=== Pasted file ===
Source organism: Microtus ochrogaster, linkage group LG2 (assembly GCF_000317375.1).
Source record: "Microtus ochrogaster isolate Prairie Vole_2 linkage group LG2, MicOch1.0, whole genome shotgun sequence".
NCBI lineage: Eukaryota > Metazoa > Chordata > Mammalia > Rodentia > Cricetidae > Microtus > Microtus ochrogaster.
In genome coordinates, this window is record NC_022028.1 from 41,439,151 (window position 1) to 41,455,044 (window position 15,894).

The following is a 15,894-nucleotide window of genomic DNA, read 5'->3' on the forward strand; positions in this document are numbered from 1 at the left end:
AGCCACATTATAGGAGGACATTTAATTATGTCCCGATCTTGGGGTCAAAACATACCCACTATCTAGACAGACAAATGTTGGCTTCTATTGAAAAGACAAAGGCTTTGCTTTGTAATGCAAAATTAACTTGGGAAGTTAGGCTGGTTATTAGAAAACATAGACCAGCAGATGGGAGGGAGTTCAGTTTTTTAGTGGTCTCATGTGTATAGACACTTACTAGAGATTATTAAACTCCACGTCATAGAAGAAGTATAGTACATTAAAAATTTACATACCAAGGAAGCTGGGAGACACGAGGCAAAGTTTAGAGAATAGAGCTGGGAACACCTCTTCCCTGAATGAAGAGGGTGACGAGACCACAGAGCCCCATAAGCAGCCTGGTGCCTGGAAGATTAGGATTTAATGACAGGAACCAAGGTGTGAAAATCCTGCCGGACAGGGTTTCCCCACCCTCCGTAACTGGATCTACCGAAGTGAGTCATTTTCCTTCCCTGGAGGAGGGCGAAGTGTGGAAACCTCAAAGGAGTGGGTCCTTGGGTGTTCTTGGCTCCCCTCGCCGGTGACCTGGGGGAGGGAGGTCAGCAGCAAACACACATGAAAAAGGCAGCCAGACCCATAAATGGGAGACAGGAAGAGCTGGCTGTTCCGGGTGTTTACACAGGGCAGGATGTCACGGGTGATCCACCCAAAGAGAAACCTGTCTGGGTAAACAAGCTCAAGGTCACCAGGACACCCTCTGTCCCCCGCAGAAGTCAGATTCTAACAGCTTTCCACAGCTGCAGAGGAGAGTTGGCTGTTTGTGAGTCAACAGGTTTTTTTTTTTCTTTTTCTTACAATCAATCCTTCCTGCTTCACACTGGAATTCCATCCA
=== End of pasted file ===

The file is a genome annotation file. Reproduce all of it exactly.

Source organism: Microtus ochrogaster, linkage group LG2 (assembly GCF_000317375.1).
Source record: "Microtus ochrogaster isolate Prairie Vole_2 linkage group LG2, MicOch1.0, whole genome shotgun sequence".
NCBI lineage: Eukaryota > Metazoa > Chordata > Mammalia > Rodentia > Cricetidae > Microtus > Microtus ochrogaster.
In genome coordinates, this window is record NC_022028.1 from 41,439,151 (window position 1) to 41,455,044 (window position 15,894).

The following is a 15,894-nucleotide window of genomic DNA, read 5'->3' on the forward strand; positions in this document are numbered from 1 at the left end:
AGCCACATTATAGGAGGACATTTAATTATGTCCCGATCTTGGGGTCAAAACATACCCACTATCTAGACAGACAAATGTTGGCTTCTATTGAAAAGACAAAGGCTTTGCTTTGTAATGCAAAATTAACTTGGGAAGTTAGGCTGGTTATTAGAAAACATAGACCAGCAGATGGGAGGGAGTTCAGTTTTTTAGTGGTCTCATGTGTATAGACACTTACTAGAGATTATTAAACTCCACGTCATAGAAGAAGTATAGTACATTAAAAATTTACATACCAAGGAAGCTGGGAGACACGAGGCAAAGTTTAGAGAATAGAGCTGGGAACACCTCTTCCCTGAATGAAGAGGGTGACGAGACCACAGAGCCCCATAAGCAGCCTGGTGCCTGGAAGATTAGGATTTAATGACAGGAACCAAGGTGTGAAAATCCTGCCGGACAGGGTTTCCCCACCCTCCGTAACTGGATCTACCGAAGTGAGTCATTTTCCTTCCCTGGAGGAGGGCGAAGTGTGGAAACCTCAAAGGAGTGGGTCCTTGGGTGTTCTTGGCTCCCCTCGCCGGTGACCTGGGGGAGGGAGGTCAGCAGCAAACACACATGAAAAAGGCAGCCAGACCCATAAATGGGAGACAGGAAGAGCTGGCTGTTCCGGGTGTTTACACAGGGCAGGATGTCACGGGTGATCCACCCAAAGAGAAACCTGTCTGGGTAAACAAGCTCAAGGTCACCAGGACACCCTCTGTCCCCCGCAGAAGTCAGATTCTAACAGCTTTCCACAGCTGCAGAGGAGAGTTGGCTGTTTGTGAGTCAACAGGTTTTTTTTTTTCTTTTTCTTACAATCAATCCTTCCTGCTTCACACTGGAATTCCATCCA